The lecture notes from the course “Machine Learning and Statistical Learning” I gave this year at AMSE for the students of the Master of Economics (track Economics, Big Data and Statistics) are now online.
Tonight I am participating in the Machine Learning Aix-Marseille Meetup, for the second session of this fourth edition. I am speaking after Leonardo Noleto, senior data scientist at Bleckwen FinTech who is developing a solution to fight financial fraud with machine learning. I will present the project on which Enora Belz, Romain Gaté, Vincent Malardé, Jimmy Merlet, Arthur Charpentier and I worked on last summer for the 2018 Football World Cup (see a previous post). The idea was to use machine learning techniques to predict the outcome of football matches (win, draw or defeat).
The slides are available here (in French): http://www.egallic.fr/Recherche/Worldcup_2018/2018_meetup_ML/egallic_meetup.html
As part of a Python programming course for graduate students (Magistère Ingénieur Économiste) at Aix-Marseille School of Economics, I have prepared course notes. These are available in different formats (in French):
The documents may be updated from time to time.
Since Wednesday, I have been attending the 7th R (French) conferences, in Rennes, at Agrocampus Ouest.
On this occasion, before lunch, I will present our paper (working paper) co-authored with Arthur Charpentier on the use of collaborative genealogy data in historical demography. The presentation is a lightning talk: 14 slides that scroll every 24 seconds.
On the occasion of Euro 2008 and Mondial 2010, the Oberhausen oracle (more commonly known as “Paul the octopus”) made the headlines. His exact predictions regarding the results of the German team at Euro 2008 and the appointment of the winning team of the 2010 World Cup (Spain) are still etched in the memories. With some colleagues (Enora Belz, Romain Gaté, Vincent Malardé and Jimmy Merlet) we tried to continue the work of the late Paul the octopus to predict the outcome of the upcoming meetings of the 2018 World Cup. To do this, we rely on the results of past World Cup and Continental Cup meetings.1
Tomorrow, I will present a paper co-authored with Arthur Charpentier on collaborative data and their use in historical demography. The presentation will take place at the “History and Population” research department of the The French Institute for Demographic Studies (INED).
The slides that will be displayed during the presentation are available below (in French).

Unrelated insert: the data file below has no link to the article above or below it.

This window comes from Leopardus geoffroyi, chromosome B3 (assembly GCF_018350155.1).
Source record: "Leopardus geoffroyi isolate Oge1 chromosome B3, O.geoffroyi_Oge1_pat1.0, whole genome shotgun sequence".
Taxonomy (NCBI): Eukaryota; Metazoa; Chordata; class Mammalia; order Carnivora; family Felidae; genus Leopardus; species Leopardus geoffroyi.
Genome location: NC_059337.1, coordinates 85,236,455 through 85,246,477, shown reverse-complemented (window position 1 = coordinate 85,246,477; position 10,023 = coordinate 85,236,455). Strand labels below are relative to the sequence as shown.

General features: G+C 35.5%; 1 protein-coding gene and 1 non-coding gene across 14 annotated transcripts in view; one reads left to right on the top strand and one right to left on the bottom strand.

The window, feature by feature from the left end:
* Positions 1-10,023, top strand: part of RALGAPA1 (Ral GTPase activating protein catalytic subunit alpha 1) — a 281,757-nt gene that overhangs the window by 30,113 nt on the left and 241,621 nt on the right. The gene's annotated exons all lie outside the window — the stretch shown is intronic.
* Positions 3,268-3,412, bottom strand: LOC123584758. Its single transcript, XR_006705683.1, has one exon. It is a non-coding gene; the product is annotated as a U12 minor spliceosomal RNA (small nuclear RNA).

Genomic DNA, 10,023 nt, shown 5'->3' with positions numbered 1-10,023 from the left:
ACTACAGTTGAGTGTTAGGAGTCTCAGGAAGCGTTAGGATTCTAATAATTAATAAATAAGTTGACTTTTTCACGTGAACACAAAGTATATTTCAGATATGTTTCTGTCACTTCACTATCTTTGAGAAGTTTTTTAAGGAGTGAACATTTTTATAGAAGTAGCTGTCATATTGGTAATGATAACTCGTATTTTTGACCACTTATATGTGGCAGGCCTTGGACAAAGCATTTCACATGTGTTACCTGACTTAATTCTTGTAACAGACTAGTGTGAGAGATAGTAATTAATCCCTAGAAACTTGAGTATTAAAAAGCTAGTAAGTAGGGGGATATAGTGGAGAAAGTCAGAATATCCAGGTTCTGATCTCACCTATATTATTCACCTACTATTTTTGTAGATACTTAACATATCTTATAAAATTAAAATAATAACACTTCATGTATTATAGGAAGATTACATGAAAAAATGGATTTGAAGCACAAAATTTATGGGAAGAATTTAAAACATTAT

The slides are available inside the blog post.
Last Tuesday and Friday, I was in the Laboratoire d’Economie d’Orléans (LEO), the Economics department of the University of Orléans (France). I attended an international conference untitled: “Environmental Economics: A Focus on Natural Resources”. The conference program is available here: https://sites.google.com/view/eenr-orleans/program.
I presented the new version of the real business cycle model we have been working on with Gauthier Vermandel. This model aims at investigating the short run effects of weather shocks on business cycles as well as the potential long run effects of climate change on macroeconomic volatility and welfare. The working paper is available on RePEc : Weather Shocks, Climate Change and Business Cycles.
See the slides by clicking on the title of this blog post to reveal the full length article.
A few month ago, I mentioned in a blog post that I had presented the beginnings of the work undertaken with Arthur Charpentier on historical demographics using collaborative data from a genealogy website, geneanet.org. I also reported on the progress of our research during some morning presentations with the members of the Actinfo Chair (see the blog post). Today, Arthur and I published a working paper on HAL untitled “Étude de la démographie française du XIXe siècle à partir de données collaboratives de généalogie” (French for “Nineteenth-century French demography from collaborative genealogy data”). The paper is written in French.
I am going to Paris today to attend a meeting this morning with the people from the Actinfo Chair that I am now part of for the duration of my post-doc with Arthur Charpentier.
I will present the research on genealogy using collaborative data we have been working on this summer. This will be the occation to speak about what we plan to do with Arthur regarding those data in the near future.
Olivier Wintenberger will also share with us his recent research.
This week I will attend the GEOMED2017 conference in Porto, in Portugal. Researchers from different horizons will be gathering here to attend to some talks about spatial statistics, spatial epidemiology and public health. This will be the perfect occasion for me to learn more on those subjects during the three days of the conferences. I will also attend a workshop given by Lee Duncan from Glasgow University on modelling spatial data in R with the package CARBayes).